Senator Richard Shelby (R-AL) introduced two bills relating to the Dodd-Frank Wall Street Reform and Consumer Protection Act in March 2013. According to Senator’s Shelby’s press release, the first, the Dodd-Frank Wall Street Reform and Consumer Protection Technical Corrections Act of 2013, “focuses purely on technical corrections of non-substantive inaccuracies and omissions in the statute.” However, in addition to extending deadlines and proposing technical corrections, such as correcting spelling errors, inserting commas and renumbering certain sections, the bill also proposes some substantive changes.

Section 11(3) of the Technical Corrections Act, would amend Section 953 of the Dodd-Frank Act to provide the SEC with authority to exempt by rule or order an issuer or class of issuers from the requirements of Section 14(i) of the Exchange Act (added by Section 953(a) of the Dodd- Frank Act) or Section 953(b) of the Dodd-Frank Act. Section 14(i), “Disclosure of Pay Versus Performance”, requires the SEC to adopt rules requiring each issuer (other than an emerging growth company) in any proxy or consent solicitation material for an annual meeting of shareholders to disclose information showing the relationship between exe cutive compensation actually paid and the financial performance of the issuer, taking into account any change in the value of the company’s stock and any company dividends paid or distributions made. Section 953(b) of the Dodd-Frank Act requires the SEC to amend Item 402 of Regulation S-K, “Executive Compensation”, to require disclosure of the median annual total compensation of all employees of the issuer, except the chief executive officer, the annual total compensation of the chief executive officer and the ratio between the two. In determining whether to provide an exemption, Section 11(3) requires the SEC to take into account whether the requirements of Section 953(a) and Section 953(b) of the Dodd-Frank Act disproportionately burden small issuers.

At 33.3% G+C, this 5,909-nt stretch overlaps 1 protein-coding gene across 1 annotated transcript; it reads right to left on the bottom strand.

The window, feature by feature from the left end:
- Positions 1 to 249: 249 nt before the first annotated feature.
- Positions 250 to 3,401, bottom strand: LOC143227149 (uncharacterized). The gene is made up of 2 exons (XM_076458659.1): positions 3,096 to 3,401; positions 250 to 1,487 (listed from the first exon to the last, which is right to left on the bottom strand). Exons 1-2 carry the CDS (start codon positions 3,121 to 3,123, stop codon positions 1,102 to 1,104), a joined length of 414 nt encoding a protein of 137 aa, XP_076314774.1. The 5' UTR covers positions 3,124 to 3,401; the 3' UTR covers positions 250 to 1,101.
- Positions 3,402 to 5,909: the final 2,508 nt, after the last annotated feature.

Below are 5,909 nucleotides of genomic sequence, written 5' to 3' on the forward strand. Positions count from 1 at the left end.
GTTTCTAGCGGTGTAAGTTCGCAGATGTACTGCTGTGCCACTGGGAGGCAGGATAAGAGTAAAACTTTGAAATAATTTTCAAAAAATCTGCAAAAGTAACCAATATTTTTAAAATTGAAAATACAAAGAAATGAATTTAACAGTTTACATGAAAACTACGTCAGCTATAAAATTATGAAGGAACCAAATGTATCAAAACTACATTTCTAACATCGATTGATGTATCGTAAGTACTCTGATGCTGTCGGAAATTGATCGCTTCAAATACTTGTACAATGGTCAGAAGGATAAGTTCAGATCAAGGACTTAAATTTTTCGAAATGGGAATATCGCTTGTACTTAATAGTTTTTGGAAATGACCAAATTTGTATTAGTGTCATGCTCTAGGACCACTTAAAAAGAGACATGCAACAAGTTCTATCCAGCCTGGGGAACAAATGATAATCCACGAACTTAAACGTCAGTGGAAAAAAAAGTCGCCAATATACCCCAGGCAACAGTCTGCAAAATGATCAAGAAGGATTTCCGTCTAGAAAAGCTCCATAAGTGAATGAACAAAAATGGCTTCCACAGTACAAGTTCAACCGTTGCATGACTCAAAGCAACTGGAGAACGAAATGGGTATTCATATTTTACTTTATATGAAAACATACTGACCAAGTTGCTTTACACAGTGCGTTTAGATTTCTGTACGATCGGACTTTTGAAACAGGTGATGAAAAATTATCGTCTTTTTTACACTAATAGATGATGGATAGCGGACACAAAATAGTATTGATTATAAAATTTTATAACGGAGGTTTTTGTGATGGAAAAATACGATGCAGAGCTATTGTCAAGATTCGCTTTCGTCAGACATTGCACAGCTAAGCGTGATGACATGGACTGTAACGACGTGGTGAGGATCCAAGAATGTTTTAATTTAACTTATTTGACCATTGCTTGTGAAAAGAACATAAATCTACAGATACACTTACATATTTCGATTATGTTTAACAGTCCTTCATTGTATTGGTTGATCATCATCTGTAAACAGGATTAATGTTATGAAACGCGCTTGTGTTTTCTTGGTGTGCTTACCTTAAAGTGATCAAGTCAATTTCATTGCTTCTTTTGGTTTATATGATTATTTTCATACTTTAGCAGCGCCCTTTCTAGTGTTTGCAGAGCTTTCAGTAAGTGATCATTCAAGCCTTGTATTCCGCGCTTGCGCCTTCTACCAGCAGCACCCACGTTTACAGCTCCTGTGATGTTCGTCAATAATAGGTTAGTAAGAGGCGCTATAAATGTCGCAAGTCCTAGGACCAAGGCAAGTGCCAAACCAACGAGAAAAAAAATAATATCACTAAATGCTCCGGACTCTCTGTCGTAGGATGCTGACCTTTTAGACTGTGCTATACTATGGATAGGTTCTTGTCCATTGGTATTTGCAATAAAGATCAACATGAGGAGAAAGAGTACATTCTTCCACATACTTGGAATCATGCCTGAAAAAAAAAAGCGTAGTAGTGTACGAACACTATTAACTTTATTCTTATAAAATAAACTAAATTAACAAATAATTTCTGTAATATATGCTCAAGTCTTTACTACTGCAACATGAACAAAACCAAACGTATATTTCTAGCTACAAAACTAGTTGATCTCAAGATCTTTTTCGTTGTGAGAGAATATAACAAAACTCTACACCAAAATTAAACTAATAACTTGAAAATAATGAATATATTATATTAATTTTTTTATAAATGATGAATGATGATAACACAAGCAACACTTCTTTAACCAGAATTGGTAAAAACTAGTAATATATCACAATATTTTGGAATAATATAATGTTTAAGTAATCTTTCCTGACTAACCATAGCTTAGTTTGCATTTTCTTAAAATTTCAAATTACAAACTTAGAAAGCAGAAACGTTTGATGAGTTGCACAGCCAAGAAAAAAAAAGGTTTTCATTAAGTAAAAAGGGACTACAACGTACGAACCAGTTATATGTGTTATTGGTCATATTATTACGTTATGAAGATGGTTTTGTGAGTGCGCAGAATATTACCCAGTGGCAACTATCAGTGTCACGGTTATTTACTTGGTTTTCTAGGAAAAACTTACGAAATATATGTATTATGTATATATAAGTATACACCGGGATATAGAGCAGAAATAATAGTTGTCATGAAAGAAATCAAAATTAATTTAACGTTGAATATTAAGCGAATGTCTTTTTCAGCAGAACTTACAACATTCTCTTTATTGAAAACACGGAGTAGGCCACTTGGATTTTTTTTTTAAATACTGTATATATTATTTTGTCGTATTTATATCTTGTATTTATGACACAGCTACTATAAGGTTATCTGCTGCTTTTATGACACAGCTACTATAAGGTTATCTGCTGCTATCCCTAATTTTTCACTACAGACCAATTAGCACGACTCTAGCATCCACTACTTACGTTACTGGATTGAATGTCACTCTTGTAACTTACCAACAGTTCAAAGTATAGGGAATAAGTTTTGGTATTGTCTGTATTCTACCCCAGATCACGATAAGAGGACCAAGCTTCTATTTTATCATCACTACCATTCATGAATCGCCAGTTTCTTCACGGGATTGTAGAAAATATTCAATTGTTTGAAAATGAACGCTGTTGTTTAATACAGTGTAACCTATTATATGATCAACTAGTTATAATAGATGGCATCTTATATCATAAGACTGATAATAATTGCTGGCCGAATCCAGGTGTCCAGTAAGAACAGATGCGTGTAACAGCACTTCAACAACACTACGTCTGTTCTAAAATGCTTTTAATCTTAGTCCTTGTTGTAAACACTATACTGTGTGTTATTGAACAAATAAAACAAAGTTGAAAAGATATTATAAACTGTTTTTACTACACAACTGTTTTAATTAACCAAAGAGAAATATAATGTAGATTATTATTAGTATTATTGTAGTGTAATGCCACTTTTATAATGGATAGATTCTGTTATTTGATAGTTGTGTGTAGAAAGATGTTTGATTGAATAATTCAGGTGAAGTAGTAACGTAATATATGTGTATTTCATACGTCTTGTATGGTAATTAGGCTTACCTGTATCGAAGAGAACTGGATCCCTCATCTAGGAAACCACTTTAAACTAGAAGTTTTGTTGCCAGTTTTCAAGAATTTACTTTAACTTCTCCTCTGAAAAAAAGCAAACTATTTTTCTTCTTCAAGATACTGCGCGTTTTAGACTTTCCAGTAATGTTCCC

According to Senator Shelby’s press release, the second bill, the Financial Regulatory Responsibility Act of 2013, “would hold financial regulators accountable for rigorous, consistent economic analysis on every new rule they propose.” Under the Regulatory Responsibility Act, each notice of proposed rulemaking by certain regulatory agencies named in the Responsibility Act, including the SEC, would be required to include a detailed economic analysis covering at a minimum 12 elements set forth in the bill. If the agency determines that the quantified costs of the proposed rule exceed the quantified benefits determined pursuant to the required economic analysis, the financial regulator would not be permitted to publish a final rule, absent a waiver from Congress.